This is a multicenter retrospective study conducted in collaboration with the Severe Aplastic Anemia, the Inborn Error and the Pediatric Disease Working Parties of the EBMT and the SCETIDE. These groups collect data from patients with diseases eligible for HSCT by using standard data collection forms. In the case of SCN, specific items that were not included in the EBMT and SCETIDE data collection forms were requested through a specifically designed questionnaire sent to all participating centers. This questionnaire required data on molecular characteristics of the disease, pre-HSCT treatment, pretransplant infections, hospitalizations, and clinical status at time of transplant. All data were carefully monitored, and institutions were contacted in case of inconsistencies. Informed written consent was obtained according to the Helsinki Declaration. All data, including those collected through SCETIDE, were incorporated into the EBMT data set.

Inclusion criteria

All patients affected with SCN who underwent any type of first HSCT and who were reported to the EBMT and SCETIDE Registries between 1990 and 2012 entered this study. Poor G-CSF response, poor control of infections, and clonal transformation were indications for HSCT in 72% of the patients. In the remaining 28%, the decision to perform HSCT was either based on individual center policy or not reported.


Overall survival (OS) was calculated from the date of HSCT to the date of last follow-up or to the date of death from any cause. Event-free survival (EFS) was calculated from the date of HSCT to the date of graft failure, secondary graft loss, second transplant, or death, which were considered as events. HLA matching was defined by transplant centers as matched or mismatched. Definition of matching was time dependent because the number of tested HLA antigens changed over time. In general, a mismatched donor was considered as having 1 or more mismatched HLA antigens. It was assumed that for transplants performed from the early 2000s onward allele matching was adopted. Engraftment was defined as the achievement of an ANC of ≥0.5 × 109/L for at least 3 consecutive days. Primary graft failure was defined as a neutrophil count never reaching ≥0.5 × 109/L. Secondary graft failure was defined as a neutrophil of ≥0.5 × 109/L for at least 2 consecutive days and subsequently decreasing to a lower level. Acute GVHD (aGVHD) and chronic GVHD (cGVHD) were defined according to published criteria.29,30 The type of conditioning regimens were defined as reduced-intensity conditioning (RIC) and myeloablative according to the Center for International Blood and Marrow Transplant Research definition.31 MDS and AL were defined according to the classical definition. Second malignancies were reported as late events.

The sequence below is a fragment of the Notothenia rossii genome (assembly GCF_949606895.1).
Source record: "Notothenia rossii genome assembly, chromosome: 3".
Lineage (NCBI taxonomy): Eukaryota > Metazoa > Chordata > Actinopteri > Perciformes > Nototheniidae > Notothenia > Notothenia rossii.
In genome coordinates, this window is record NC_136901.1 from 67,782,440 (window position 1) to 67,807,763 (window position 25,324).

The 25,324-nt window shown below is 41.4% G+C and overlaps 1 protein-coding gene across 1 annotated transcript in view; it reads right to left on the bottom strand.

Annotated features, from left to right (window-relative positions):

Statistical methods

OS and EFS probabilities were estimated by the Kaplan-Meier method, and the log-rank test was used to assess differences in univariate analysis. The cumulative incidence of engraftment, aGVHD, and cGVHD were estimated by the proper nonparametric estimator taking competing risks into account, and differences were assessed by the Gray test. Multivariate analyses were performed by Cox regression for OS, EFS, aGVHD, and cGVHD, considering age at transplantation, calendar year, donor type, source of cells, type of conditioning regimen, GVHD prophylaxis, in vivo T-cell depletion, type of infection at transplant, and presence of MDS/AL. Factors that were significant at a 20% level in univariate analysis were candidates to be included in the models. The functional form of the effect of age and calendar year considered as continuous variables was checked by the analysis of martingale residuals. The variable donor was included as categorical with 3 levels. However, in view of the nonrelevant difference between matched-related donor and MUD in the models for OS and EFS in univariate analysis, these 2 categories were combined together in the matched category. All tests reported were 2-sided, and the confidence intervals (CIs) were computed at 95% confidence level.


Characteristics of the cohort

From 1990 to 2012, 136 patients with SCN underwent HSCT from an HLA-matched related donor (N = 61), HLA-MUD (N = 61), and mismatched donor (N = 14, 4 unrelated and 10 related). Seventy percent of patients originated from Western Europe and 30% from Eastern Europe/Middle East area (Russia, Iran, Israel, Saudi Arabia, and Turkey). There were similar numbers of males and females in each group. Fifteen percent of patients were aged >15 years, and 6% were older than 20 years at transplant. Median age at diagnosis was 0.4 years (range, 0-35.5), and the median age at HSCT was 4.7 years (range, 0.23-43.1). Median follow-up was 4.6 years (range, 2 months to 18 years). Twenty-two (16%) patients were transplanted before or during the year 2000 and the remaining 114 (84%) after the year 2000. Stem cell source was bone marrow (BM) in 58% of patients, cord blood (CB) in 18%, and peripheral blood (PB) in 24% of cases. Further patient characteristics are reported in Table 1.

Table 1

Selected clinical characteristics pre- and peri-HSCT in patients undergoing transplantation for SCN

Disease status before HSCT